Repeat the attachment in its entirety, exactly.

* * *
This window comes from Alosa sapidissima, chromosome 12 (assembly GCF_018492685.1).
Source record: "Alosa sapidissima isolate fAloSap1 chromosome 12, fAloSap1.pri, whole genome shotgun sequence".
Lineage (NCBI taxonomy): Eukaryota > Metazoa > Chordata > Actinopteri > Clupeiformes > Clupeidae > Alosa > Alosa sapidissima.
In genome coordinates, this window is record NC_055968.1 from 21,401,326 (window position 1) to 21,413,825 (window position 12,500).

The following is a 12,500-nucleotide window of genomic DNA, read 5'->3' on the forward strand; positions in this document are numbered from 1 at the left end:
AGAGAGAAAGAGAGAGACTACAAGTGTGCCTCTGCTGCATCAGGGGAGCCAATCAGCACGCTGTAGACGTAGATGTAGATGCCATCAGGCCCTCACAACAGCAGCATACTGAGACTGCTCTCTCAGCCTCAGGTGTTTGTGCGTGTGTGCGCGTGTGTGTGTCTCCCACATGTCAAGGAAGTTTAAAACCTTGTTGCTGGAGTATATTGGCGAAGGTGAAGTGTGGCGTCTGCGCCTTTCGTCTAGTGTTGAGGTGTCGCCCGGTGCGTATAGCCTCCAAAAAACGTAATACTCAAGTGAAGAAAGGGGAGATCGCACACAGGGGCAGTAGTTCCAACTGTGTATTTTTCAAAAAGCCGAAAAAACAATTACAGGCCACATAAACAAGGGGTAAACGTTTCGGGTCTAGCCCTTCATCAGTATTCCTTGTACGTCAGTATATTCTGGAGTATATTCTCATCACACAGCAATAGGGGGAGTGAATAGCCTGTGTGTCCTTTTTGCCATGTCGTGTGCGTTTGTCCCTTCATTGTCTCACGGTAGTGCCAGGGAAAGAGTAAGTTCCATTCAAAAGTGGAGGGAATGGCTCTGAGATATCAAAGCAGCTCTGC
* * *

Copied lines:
This window comes from Alosa sapidissima, chromosome 12 (assembly GCF_018492685.1).
Source record: "Alosa sapidissima isolate fAloSap1 chromosome 12, fAloSap1.pri, whole genome shotgun sequence".
Lineage (NCBI taxonomy): Eukaryota > Metazoa > Chordata > Actinopteri > Clupeiformes > Clupeidae > Alosa > Alosa sapidissima.
In genome coordinates, this window is record NC_055968.1 from 21,401,326 (window position 1) to 21,413,825 (window position 12,500).

The following is a 12,500-nucleotide window of genomic DNA, read 5'->3' on the forward strand; positions in this document are numbered from 1 at the left end:
AGAGAGAAAGAGAGAGACTACAAGTGTGCCTCTGCTGCATCAGGGGAGCCAATCAGCACGCTGTAGACGTAGATGTAGATGCCATCAGGCCCTCACAACAGCAGCATACTGAGACTGCTCTCTCAGCCTCAGGTGTTTGTGCGTGTGTGCGCGTGTGTGTGTCTCCCACATGTCAAGGAAGTTTAAAACCTTGTTGCTGGAGTATATTGGCGAAGGTGAAGTGTGGCGTCTGCGCCTTTCGTCTAGTGTTGAGGTGTCGCCCGGTGCGTATAGCCTCCAAAAAACGTAATACTCAAGTGAAGAAAGGGGAGATCGCACACAGGGGCAGTAGTTCCAACTGTGTATTTTTCAAAAAGCCGAAAAAACAATTACAGGCCACATAAACAAGGGGTAAACGTTTCGGGTCTAGCCCTTCATCAGTATTCCTTGTACGTCAGTATATTCTGGAGTATATTCTCATCACACAGCAATAGGGGGAGTGAATAGCCTGTGTGTCCTTTTTGCCATGTCGTGTGCGTTTGTCCCTTCATTGTCTCACGGTAGTGCCAGGGAAAGAGTAAGTTCCATTCAAAAGTGGAGGGAATGGCTCTGAGATATCAAAGCAGCTCTGC